Habitat: The Painted Turtle is an endemic species found all across America, from southern Canada down to Louisiana, coast to coast. This sub-species, the Eastern Painted Turtle, is commonly found in all eight states in the Northeast regional node, and is found from Alabama to the east coast, southeast Canada down to Georgia. The Painted Turtle lives in wet habitats such as lakes, ponds, and slow moving streams. In general, it prefers a habitat with a soft, muddy bottom, slow moving currents, aquatic vegetation, and lots of places to bask in the sun. The Eastern Painted Turtle in particular prefers more aquatic habitats and has even been found in brackish waters, travelling vast distances between wetlands in search of food or mates. During the winter it hibernates in the mud at the bottom of river beds or in old animal burrows for five or six months. It can survive for extended periods underwater by absorbing oxygen out of the water directly through the skin on its neck and around its anus.

Status: The Eastern Painted Turtle is common to all states in the Northeast. An emerging concern may be the loss of wetlands, which contain a variety of habitats and resources needed by turtles for basking, feeding, and laying eggs. Changes to wetlands in some areas may make it difficult for the turtles to maintain their habits and lifestyles.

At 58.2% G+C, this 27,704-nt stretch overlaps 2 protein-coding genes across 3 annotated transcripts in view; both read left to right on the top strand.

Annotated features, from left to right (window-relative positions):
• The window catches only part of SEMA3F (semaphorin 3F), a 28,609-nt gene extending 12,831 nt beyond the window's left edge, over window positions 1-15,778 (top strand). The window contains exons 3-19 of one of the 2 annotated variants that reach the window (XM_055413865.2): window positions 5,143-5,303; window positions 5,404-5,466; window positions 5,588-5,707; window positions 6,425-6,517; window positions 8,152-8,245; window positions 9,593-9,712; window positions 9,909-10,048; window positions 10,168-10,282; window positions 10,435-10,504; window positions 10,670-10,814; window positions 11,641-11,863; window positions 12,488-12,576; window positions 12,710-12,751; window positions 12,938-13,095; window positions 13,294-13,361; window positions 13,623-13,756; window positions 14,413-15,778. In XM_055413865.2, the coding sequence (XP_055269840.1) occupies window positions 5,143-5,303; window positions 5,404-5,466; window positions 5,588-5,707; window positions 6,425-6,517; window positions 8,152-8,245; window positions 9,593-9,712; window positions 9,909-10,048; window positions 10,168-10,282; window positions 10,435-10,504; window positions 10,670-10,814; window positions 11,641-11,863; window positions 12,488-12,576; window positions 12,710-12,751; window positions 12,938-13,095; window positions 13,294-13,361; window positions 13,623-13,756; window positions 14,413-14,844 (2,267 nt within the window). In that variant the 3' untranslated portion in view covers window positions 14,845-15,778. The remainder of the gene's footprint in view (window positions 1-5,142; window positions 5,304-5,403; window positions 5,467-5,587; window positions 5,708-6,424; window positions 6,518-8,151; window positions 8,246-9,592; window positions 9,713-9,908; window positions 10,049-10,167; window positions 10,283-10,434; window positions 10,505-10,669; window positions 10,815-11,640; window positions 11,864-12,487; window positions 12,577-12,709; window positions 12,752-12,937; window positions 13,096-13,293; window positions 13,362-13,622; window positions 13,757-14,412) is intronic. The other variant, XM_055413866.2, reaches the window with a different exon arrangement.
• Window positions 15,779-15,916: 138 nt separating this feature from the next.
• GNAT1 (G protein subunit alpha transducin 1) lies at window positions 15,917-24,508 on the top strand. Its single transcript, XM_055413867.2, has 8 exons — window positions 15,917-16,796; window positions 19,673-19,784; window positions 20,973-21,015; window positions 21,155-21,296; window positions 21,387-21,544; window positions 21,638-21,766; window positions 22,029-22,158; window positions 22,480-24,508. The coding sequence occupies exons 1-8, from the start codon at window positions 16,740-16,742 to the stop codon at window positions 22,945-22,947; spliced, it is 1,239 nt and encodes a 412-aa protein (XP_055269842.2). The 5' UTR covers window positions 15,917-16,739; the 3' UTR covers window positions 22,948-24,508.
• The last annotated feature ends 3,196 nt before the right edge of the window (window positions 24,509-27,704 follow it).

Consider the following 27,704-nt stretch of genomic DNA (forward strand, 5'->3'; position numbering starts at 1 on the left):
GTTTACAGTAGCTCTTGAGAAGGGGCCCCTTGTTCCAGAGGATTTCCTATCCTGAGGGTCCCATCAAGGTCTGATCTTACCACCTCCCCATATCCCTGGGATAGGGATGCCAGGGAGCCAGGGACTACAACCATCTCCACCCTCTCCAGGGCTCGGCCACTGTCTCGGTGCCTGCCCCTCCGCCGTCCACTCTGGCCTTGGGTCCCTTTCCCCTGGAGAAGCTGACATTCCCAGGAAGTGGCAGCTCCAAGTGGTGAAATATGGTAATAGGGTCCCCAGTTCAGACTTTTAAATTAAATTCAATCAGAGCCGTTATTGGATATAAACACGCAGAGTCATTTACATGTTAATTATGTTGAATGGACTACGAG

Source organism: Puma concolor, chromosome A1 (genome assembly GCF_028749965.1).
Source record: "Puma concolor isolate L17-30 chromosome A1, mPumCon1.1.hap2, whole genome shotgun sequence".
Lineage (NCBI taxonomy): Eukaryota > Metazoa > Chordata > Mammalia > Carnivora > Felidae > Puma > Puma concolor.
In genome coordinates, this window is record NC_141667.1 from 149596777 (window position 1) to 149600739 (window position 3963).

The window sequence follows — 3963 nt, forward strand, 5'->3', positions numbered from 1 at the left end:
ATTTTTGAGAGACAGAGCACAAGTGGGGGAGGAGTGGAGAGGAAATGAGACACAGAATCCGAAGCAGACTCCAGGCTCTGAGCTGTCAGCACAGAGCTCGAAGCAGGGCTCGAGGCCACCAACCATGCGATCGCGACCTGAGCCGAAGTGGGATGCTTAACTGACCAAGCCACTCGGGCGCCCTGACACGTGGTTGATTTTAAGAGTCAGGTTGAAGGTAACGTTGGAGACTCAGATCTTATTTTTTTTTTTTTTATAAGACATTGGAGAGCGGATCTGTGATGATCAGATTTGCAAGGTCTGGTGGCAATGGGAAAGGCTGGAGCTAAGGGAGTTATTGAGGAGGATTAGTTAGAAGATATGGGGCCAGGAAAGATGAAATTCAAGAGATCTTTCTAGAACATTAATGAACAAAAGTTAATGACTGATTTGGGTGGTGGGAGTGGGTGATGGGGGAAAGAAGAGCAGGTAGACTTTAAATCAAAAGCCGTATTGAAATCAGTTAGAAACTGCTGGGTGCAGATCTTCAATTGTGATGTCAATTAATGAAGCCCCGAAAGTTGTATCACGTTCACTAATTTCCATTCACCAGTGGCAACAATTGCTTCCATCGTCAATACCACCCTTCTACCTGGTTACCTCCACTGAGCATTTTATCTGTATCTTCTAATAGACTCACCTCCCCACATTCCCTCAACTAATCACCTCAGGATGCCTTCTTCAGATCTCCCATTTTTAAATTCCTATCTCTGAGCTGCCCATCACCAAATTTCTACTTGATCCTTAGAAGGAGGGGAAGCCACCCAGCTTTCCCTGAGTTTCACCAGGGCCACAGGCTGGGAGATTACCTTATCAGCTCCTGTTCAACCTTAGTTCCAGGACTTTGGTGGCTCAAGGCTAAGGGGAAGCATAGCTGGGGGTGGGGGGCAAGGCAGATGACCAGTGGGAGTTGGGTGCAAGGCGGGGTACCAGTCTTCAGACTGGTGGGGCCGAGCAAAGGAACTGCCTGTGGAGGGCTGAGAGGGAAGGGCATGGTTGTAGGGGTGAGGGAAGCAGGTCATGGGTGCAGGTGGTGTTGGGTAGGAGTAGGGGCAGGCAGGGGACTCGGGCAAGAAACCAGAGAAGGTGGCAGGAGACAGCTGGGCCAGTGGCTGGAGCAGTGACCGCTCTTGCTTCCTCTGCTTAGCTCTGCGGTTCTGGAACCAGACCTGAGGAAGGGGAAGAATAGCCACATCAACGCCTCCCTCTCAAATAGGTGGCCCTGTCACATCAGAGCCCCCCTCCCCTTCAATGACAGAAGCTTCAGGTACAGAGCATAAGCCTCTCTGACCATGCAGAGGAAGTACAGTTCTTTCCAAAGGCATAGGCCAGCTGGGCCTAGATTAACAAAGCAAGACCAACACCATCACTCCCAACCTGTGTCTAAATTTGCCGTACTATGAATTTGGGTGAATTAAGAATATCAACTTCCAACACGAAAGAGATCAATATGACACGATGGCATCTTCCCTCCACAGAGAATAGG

ITIS Report

A Pica Worth a Thousand Words: Portrait of a Painted Turtle

Reptiles of the Region

"Attitude, rather than disposition, is more definitive of serpent behavior. From the moment they emerge into this world until they complete their life cycle, their attitude is: Don't tread on me. I am well prepared to defend myself, but content to pass through life unnoticed. I mean no harm to anything or anyone that our creator has not proved as my bill of fare. I am self-sustaining, and I like it that way. Please pass me by."
~Bill Haast
Living history

Reptiles are the one of the oldest classes of animals in the world; early reptiles were around before evolving into dinosaurs. All mammals and birds on the Earth evolved from early reptilian ancestors. Worldwide there are more species of reptiles than there are of mammals.

There are 58 species of reptiles living in the Northeast region. Of the Reptilia class in the Northeast region, two Orders are present:  Squamata, which are lizards and snakes, and Testudines, which are turtles. The Squamata order is the largest order in the Reptilia class, encompassing more than 90% of the species.

Due to the cooler temperatures in the Northeast region, reptile populations, particularly snakes, are smaller there than populations found in other regions. Because of this some species that are abundant and common in Southeast regions are considered protected in the Northeast. With climate change pushing warmer temperatures further north, new species are moving in and becoming more common in areas they were previously unable to live. These changes are affecting native populations, as endemic species have to compete more fiercely for resources.

Common characteristics

Reptiles have several characteristics that set them apart from other classes of animals. While other animals may share some of these characteristics, it is the combination of characteristics that make reptiles unique.